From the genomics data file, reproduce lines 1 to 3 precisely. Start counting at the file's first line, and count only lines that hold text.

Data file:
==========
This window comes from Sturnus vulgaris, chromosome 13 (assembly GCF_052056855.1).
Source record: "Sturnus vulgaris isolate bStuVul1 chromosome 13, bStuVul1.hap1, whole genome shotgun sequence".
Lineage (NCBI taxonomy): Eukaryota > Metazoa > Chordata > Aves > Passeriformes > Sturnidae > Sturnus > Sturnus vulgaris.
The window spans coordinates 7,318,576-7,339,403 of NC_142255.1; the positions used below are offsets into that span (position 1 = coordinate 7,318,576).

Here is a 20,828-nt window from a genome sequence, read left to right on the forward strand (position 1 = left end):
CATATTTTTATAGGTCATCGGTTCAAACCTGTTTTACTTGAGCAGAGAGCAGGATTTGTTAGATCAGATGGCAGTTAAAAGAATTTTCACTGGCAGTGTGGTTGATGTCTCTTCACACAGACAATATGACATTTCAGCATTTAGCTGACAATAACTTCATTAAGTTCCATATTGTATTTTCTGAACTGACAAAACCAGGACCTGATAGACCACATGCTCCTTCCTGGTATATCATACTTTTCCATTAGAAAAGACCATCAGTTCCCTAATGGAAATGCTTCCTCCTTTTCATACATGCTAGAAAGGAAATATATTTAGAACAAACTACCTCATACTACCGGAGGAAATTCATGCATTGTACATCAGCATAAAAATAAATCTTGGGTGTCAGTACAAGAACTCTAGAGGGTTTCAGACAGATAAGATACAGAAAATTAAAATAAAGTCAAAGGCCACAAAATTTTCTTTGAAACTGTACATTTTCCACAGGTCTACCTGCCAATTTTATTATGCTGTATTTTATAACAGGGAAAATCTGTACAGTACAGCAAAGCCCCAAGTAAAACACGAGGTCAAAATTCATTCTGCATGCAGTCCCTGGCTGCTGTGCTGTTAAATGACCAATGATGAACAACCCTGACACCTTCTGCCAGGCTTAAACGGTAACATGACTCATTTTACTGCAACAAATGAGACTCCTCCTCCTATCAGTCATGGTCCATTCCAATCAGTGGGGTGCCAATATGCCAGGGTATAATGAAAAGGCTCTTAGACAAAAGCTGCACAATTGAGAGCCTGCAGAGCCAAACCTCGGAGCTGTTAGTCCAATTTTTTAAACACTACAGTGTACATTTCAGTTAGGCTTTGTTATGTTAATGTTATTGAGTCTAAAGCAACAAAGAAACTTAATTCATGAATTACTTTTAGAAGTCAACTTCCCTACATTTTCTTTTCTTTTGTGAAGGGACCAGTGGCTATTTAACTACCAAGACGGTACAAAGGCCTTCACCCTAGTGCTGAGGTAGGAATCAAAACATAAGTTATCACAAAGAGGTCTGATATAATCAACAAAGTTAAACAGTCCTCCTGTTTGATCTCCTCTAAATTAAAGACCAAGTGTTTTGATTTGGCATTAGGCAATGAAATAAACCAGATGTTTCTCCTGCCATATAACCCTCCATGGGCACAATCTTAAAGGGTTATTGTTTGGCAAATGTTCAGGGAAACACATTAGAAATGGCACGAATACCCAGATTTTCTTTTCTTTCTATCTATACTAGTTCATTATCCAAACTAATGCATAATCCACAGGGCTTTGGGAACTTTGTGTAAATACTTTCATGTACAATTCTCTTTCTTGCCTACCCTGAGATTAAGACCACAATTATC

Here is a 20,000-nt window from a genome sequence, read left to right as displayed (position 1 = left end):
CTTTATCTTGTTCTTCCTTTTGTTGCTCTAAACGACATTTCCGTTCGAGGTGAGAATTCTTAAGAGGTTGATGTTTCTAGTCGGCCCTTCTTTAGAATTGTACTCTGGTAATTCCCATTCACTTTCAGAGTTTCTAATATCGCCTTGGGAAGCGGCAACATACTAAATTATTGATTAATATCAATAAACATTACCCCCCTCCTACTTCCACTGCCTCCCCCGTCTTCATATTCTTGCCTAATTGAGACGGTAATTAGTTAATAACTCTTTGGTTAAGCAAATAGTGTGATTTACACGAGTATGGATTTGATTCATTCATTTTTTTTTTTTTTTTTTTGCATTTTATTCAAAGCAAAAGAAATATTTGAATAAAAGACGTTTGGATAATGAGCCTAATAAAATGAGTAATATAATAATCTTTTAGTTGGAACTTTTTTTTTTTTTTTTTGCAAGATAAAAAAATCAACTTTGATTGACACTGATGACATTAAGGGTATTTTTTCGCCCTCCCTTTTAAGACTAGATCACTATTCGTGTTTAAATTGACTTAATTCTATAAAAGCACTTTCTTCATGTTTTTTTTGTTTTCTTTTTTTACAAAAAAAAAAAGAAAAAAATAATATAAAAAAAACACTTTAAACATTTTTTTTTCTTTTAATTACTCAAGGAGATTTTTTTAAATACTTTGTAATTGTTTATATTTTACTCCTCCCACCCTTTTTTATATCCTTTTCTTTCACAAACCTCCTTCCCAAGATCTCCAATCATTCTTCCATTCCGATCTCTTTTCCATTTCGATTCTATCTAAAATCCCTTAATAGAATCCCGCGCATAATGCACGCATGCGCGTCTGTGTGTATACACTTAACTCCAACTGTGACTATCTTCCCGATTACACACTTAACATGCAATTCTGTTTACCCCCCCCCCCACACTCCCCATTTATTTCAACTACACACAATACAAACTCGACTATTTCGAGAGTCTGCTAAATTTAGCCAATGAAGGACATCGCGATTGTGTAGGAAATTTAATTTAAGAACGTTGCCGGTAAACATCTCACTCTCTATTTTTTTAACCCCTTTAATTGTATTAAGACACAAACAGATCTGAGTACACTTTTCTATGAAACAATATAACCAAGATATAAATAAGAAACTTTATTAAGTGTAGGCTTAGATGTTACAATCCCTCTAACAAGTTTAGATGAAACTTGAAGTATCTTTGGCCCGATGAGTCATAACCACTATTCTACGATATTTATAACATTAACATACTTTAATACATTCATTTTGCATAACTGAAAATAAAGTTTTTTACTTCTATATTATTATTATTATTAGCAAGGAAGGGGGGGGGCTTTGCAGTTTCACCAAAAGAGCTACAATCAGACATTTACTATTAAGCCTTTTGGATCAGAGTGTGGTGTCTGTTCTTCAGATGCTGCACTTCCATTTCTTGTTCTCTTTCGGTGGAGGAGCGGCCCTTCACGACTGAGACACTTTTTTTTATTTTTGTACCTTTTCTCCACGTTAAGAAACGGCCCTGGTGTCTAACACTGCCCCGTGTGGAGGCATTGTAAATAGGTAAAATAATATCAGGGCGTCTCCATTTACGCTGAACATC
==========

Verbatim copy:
This window comes from Sturnus vulgaris, chromosome 13 (assembly GCF_052056855.1).
Source record: "Sturnus vulgaris isolate bStuVul1 chromosome 13, bStuVul1.hap1, whole genome shotgun sequence".
Lineage (NCBI taxonomy): Eukaryota > Metazoa > Chordata > Aves > Passeriformes > Sturnidae > Sturnus > Sturnus vulgaris.